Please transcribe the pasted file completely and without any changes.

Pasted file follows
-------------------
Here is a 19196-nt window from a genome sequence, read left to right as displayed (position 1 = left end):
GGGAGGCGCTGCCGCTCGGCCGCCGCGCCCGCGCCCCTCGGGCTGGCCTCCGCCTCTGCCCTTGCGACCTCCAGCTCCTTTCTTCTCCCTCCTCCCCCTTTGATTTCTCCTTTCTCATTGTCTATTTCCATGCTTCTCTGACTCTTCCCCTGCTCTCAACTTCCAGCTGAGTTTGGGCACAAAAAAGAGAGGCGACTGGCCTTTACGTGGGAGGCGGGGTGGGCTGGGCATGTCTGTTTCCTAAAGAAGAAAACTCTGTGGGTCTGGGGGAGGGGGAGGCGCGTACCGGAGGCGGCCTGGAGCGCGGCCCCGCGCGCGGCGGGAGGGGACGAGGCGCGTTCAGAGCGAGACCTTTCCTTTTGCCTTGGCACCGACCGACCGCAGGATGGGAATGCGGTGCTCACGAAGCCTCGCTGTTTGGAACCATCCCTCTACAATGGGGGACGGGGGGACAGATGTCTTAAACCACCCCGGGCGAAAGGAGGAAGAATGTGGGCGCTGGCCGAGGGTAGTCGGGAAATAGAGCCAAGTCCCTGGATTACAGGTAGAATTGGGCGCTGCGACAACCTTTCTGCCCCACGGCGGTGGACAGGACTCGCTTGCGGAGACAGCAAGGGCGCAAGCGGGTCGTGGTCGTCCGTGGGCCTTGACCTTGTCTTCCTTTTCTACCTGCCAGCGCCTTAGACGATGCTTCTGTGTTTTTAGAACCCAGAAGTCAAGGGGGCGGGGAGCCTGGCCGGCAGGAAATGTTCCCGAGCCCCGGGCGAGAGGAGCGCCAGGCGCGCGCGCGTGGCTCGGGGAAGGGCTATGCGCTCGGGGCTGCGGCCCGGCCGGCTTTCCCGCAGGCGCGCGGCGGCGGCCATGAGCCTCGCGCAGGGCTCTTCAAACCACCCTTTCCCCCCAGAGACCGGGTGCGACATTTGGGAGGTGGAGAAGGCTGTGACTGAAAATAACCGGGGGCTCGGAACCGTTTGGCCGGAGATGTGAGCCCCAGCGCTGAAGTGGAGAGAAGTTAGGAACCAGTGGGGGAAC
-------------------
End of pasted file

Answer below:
Here is a 19196-nt window from a genome sequence, read left to right as displayed (position 1 = left end):
GGGAGGCGCTGCCGCTCGGCCGCCGCGCCCGCGCCCCTCGGGCTGGCCTCCGCCTCTGCCCTTGCGACCTCCAGCTCCTTTCTTCTCCCTCCTCCCCCTTTGATTTCTCCTTTCTCATTGTCTATTTCCATGCTTCTCTGACTCTTCCCCTGCTCTCAACTTCCAGCTGAGTTTGGGCACAAAAAAGAGAGGCGACTGGCCTTTACGTGGGAGGCGGGGTGGGCTGGGCATGTCTGTTTCCTAAAGAAGAAAACTCTGTGGGTCTGGGGGAGGGGGAGGCGCGTACCGGAGGCGGCCTGGAGCGCGGCCCCGCGCGCGGCGGGAGGGGACGAGGCGCGTTCAGAGCGAGACCTTTCCTTTTGCCTTGGCACCGACCGACCGCAGGATGGGAATGCGGTGCTCACGAAGCCTCGCTGTTTGGAACCATCCCTCTACAATGGGGGACGGGGGGACAGATGTCTTAAACCACCCCGGGCGAAAGGAGGAAGAATGTGGGCGCTGGCCGAGGGTAGTCGGGAAATAGAGCCAAGTCCCTGGATTACAGGTAGAATTGGGCGCTGCGACAACCTTTCTGCCCCACGGCGGTGGACAGGACTCGCTTGCGGAGACAGCAAGGGCGCAAGCGGGTCGTGGTCGTCCGTGGGCCTTGACCTTGTCTTCCTTTTCTACCTGCCAGCGCCTTAGACGATGCTTCTGTGTTTTTAGAACCCAGAAGTCAAGGGGGCGGGGAGCCTGGCCGGCAGGAAATGTTCCCGAGCCCCGGGCGAGAGGAGCGCCAGGCGCGCGCGCGTGGCTCGGGGAAGGGCTATGCGCTCGGGGCTGCGGCCCGGCCGGCTTTCCCGCAGGCGCGCGGCGGCGGCCATGAGCCTCGCGCAGGGCTCTTCAAACCACCCTTTCCCCCCAGAGACCGGGTGCGACATTTGGGAGGTGGAGAAGGCTGTGACTGAAAATAACCGGGGGCTCGGAACCGTTTGGCCGGAGATGTGAGCCCCAGCGCTGAAGTGGAGAGAAGTTAGGAACCAGTGGGGGAAC